Lovers of musical theatre will immediately recognize the title of this post as a lyric to the Tony-award winning Broadway musical, “Fiddler on the Roof.” The story revolves around a fiddler, who in 1905 hires a matchmaker to find suitable husbands for each of his five daughters. The pool of husbands to consider lived in or near their small Russian town, narrowing potential choices.
The Fiddler on the Roof-matchmaker situation is not unlike the pool of candidates recruiters typically have to select from when filling open positions—and it’s equally outdated. Their small towns consist of Indeed.com, LinkedIn, and Monster. In neighboring villages are recruiters, who may be able to cast a slightly wider net.
Equally challenging is the online dating scenario where one uploads a profile and gets swarmed with a flurry of candidates who don’t meet the necessary criteria for a good match. There’s so much swiping left to find the few suitable profiles worth swiping right!
No matter how you approach job matchmaking, there are two significant challenges to address: quantity and quality. While you want to optimize the intersection between quantity and quality, let’s analyze them separately.
Sourcing is the top of your recruiting funnel. You want to feed into that funnel as many people as you can who meet your job requirements and pre-defined criteria, including:
- Distance/geographically desirable
- Total years working
- Relevant experience
- Position keywords
If you focus solely on those who are actively seeking jobs, the best candidates may not be readily visible to you and your hiring team. Sometimes it feels like searching for a needle in a haystack to locate the best candidates—and quickly. Why? These potential hires aren’t actively seeking to change jobs. As passive searchers or happily employed, they are invisible to recruiters. That means you could be missing up to 50% of the total talent population when seeking your perfect match.
Today’s typical candidate pool consists solely of active job seekers when the total group ought to also include:
- Individuals working with a recruiting firm
- Passive job seekers
- Happily employed people
Artificial Intelligence (A.I.) can help remove inefficiencies by utilizing algorithms to seek out hard-to-find candidates. Provided you have clean data and clear requirements, A.I. can generate a robust list of talent for the hiring manager’s consideration.
Consider when there’s a job opening in your company. In today’s environment, a flood of résumés hits your email and inbox. The stack gets sifted through, with a majority of the submissions not fitting your job description or meeting minimum requirements. Recruiters often spend more time disqualifying people than qualifying them. How inefficient and frustrating!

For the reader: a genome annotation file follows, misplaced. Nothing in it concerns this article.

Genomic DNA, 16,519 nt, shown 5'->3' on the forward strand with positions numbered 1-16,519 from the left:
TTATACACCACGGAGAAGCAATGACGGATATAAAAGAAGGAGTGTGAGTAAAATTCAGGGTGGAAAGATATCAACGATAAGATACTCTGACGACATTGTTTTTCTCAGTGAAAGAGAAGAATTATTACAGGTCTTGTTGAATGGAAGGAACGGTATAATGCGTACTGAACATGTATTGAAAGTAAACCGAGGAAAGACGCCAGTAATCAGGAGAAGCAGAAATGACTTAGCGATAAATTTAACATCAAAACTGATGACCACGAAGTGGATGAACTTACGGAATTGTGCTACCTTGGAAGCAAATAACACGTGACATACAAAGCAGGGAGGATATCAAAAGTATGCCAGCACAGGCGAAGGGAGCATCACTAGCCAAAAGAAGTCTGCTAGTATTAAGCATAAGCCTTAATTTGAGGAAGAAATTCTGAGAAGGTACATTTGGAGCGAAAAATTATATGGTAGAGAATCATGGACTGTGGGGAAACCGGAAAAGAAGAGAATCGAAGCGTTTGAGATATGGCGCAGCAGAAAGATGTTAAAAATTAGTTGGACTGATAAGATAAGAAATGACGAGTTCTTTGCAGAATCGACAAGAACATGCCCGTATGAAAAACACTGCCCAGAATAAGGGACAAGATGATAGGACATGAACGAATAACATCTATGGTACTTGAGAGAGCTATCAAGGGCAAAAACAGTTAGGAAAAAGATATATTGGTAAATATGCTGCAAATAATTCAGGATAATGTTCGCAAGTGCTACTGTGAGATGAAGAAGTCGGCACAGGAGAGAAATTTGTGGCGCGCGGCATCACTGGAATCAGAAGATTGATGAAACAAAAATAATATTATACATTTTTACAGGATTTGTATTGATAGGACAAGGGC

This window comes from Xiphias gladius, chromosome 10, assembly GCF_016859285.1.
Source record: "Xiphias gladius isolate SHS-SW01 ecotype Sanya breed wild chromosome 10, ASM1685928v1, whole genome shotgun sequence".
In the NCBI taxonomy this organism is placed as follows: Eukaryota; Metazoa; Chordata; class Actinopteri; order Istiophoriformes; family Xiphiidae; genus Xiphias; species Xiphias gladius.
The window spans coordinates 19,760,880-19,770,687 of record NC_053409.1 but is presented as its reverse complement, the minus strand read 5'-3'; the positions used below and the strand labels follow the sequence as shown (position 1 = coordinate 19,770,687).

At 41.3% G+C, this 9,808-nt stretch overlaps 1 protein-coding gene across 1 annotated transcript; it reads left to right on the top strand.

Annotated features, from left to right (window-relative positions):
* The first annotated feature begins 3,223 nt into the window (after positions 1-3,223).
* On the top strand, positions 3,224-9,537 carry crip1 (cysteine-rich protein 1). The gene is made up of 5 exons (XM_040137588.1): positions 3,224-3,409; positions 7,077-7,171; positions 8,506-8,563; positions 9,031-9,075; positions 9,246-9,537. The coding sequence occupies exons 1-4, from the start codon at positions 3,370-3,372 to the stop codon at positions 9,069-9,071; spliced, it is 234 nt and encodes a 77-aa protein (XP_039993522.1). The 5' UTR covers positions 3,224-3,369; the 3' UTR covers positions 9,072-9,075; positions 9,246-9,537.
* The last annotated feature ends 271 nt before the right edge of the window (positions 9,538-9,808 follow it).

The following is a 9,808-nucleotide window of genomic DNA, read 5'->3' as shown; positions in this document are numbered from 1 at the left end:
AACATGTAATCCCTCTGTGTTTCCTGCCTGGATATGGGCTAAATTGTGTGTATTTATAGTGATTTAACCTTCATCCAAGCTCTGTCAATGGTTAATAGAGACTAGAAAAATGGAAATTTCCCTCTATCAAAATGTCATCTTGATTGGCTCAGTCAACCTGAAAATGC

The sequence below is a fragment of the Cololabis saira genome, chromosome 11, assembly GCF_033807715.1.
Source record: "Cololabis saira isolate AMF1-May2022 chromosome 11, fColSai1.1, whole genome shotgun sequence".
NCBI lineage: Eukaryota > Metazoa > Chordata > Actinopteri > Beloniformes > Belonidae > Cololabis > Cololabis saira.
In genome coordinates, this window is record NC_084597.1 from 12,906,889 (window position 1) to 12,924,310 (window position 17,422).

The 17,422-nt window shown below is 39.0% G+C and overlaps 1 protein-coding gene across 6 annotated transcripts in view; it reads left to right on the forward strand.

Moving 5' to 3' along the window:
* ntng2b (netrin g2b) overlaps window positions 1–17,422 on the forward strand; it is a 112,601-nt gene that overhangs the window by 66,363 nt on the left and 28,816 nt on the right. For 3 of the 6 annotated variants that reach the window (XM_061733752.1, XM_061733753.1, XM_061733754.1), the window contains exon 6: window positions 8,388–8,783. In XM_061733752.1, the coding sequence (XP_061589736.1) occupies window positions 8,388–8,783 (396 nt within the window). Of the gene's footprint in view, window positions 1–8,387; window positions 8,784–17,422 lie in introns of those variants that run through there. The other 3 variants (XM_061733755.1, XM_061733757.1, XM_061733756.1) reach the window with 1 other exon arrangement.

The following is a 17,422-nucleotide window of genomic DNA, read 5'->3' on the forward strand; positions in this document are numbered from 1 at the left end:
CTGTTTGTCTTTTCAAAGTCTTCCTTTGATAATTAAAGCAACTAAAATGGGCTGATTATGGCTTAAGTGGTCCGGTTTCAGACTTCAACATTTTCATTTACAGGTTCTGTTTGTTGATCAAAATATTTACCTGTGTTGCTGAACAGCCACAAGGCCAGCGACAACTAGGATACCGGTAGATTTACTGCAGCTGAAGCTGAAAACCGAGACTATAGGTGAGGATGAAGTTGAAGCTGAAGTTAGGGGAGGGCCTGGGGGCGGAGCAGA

Now, imagine a different scenario. You post a job with clear requirements, and your A.I. solution trawls external and internal databases for potential applicants. When you arrive at your office the next morning, coffee in hand, and fire up your computer, you’re greeted with one email listing 46 candidates who meet or exceed your specifications. No more sifting. No more swiping left to discard those undesirable applicants who show up repeatedly.
Recruiters and human resources managers love passive candidates, primarily because they allow recruiting functions to demonstrate they are adding value. A downside to hiring passive candidates is there’s typically a longer lead time as they’re already happily employed.
Another aspect of this equation is that recruiters often encounter candidates who have excellent qualifications but aren’t the right fit for a currently open position. Traditionally, talent pipeline management has been limited or non-existent. (A letter is sent informing the applicant that their résumé will remain on file for a specific period and the C.V. gets tucked away to gather dust until the next scheduled purge day.)
A.I. can facilitate candidate relationship management, by repurposing acceptable candidates who were previously engaged. Current A.I. solutions like HiredScore are capable of grading candidates and, when a vacancy opens up, generating a shortlist of those candidates “on file” who could potentially be a great fit.
By implementing A.I. algorithms, companies can proactively find ideal and hard-to-locate candidates who fulfill job requirements. These processes reduce recruiting costs and streamline hiring cycles, often allowing sourcing and screening to occur in parallel. Our next post will explore the benefits of using A.I. during the laborious screening phase. In the words of our Fiddler’s daughters, “Find me no find/Catch me no catch/Unless he’s a matchless match.” That’s a tune every hiring manager can get behind.